QEII National Trust is an independent statutory organisation. It was set up in 1977 to "encourage and promote, for the benefit of New Zealand, the provision, protection, preservation and enhancement of open space." Open Space (as described in the QEII National Trust Act 1977) means any area of land or body of water that serves to preserve or to facilitate the preservation of any landscape of aesthetic, cultural, recreational, scenic, scientific or social interest or value. The Trust’s core activity is to secure long-term protection of natural and cultural features on private land, usually by the legal mechanism of an open space covenant. The National Trust works in partnership with landowners to protect significant natural and cultural features on their land with open space covenants. The National Trust is delighted to be partnering with the Sustainable Business Network as one of their Field Partners in the Million Metres Streams Project and see this as an opportunity to assist landowners in their restoration goals by adding value to protected riparian blocks around the country.
Sustainable Coastlines is a charitable trust set up in 2009 to motivate people to look after their coastlines. The charity has won both local and international recognition for their large-scale coastal clean-up events, educational programs, public awareness campaigns and riparian planting projects. Since its inception Sustainable Coastlines has removed over 1 million litres of rubbish from New Zealand’s coastlines with the help of close to 40,000 participants. They have reached over 100,000 individuals with educational presentations that have proven to change behaviour positively. Their core focus is on capacity building - training people across Aotearoa and the Pacific in public speaking and event management and are focussing these efforts on water quality with the launch of its Love Your Water toolkit this year. In 2013 Co Founder Sam Judd was named young New Zealander of the Year for his efforts and the trust picked up the Supreme Green Ribbon Award from the Ministry for the Environment.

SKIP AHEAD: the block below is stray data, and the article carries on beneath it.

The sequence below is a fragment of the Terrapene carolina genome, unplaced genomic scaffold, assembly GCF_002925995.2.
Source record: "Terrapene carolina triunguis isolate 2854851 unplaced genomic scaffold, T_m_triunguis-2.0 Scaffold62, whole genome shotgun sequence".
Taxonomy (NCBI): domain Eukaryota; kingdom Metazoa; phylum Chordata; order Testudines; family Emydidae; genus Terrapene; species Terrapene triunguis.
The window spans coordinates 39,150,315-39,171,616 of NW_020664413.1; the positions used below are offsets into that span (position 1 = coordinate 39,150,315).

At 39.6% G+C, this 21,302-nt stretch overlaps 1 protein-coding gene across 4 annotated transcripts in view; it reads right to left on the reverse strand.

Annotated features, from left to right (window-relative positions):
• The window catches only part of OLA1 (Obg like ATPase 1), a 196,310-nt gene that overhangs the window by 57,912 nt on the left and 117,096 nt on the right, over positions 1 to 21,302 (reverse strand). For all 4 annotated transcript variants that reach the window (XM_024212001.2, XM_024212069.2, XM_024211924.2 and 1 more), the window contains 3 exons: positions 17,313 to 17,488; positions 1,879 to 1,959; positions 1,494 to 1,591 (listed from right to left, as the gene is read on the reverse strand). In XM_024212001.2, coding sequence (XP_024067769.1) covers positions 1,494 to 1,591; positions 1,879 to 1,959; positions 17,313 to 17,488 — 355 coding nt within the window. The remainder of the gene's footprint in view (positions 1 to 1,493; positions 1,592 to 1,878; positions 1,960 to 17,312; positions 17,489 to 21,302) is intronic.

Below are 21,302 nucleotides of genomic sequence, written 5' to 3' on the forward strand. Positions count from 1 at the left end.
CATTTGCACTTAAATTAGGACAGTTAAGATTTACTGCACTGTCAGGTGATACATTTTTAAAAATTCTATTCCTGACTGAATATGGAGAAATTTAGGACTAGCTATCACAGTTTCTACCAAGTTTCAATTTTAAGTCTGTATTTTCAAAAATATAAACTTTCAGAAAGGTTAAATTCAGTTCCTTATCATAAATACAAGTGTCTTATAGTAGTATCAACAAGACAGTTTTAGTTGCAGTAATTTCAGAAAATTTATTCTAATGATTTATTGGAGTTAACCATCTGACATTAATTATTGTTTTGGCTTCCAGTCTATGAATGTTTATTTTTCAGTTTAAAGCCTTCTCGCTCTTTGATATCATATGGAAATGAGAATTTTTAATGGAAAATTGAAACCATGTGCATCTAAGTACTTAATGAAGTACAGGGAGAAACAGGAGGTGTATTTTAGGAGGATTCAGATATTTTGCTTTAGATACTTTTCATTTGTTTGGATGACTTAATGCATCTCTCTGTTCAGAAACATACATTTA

Te Whangai is a charitable trust established in 2007 by Gary and Adrienne Dalton. The Social enterprise was set up to provide employment training for long-term unemployed and at-risk youth at their native plant nursery in Miranda. The trust helps WINZ and Corrections clients from local communities to make the transition to permanent work or education by reconnecting them to the environment. Te Whangai employees are taught basic work, social and life skills in a safe, warm and encouraging environment while learning the horticulture and nursery operation. The native trees grown are sold to a variety organisations and individuals carrying out replanting and restoration. Te Whangai also provides planting plans and labour to assist with replanting. Te Whangai won the NZI National Sustainable Awards 2012 Social Innovation Award and are supported by Tindall Foundation funding.
The Whau River Catchment Trust is pleased to partner with Million Metres to enable another way for the local community to become involved with the ecological restoration and conservation of their neighbouring waterways. The Whau River Catchment Trust (WRCT) is a charitable entity based in New Lynn, Auckland and was established in 2012 growing out of the Friends of the Whau (FOW), which was established in the year 2000, overall the organisation has been operating for over 15 years. The WRCT is the principal environmental umbrella organisation for the Whau River Catchment and delivers a wide range of community-based environmental projects, principally in collaboration with the Auckland Council and other key stakeholders within the catchment, and includes programmes and projects in the areas of environmental education, ecological restoration and conservation. The WRCT now looks after the governance and management of projects while FOW takes care of the needs of FOW supporters and volunteers. One of our key purposes is to maintain, enhance, protect, restore, monitor and nurture the natural ecology and its environment, the support of re-vegetation and conservation projects with particular emphasis on the Whau River, its tributaries, margins and catchment areas; The WRCT and FOW are working together for healthier streams and river through community participation and kaitiakitanga.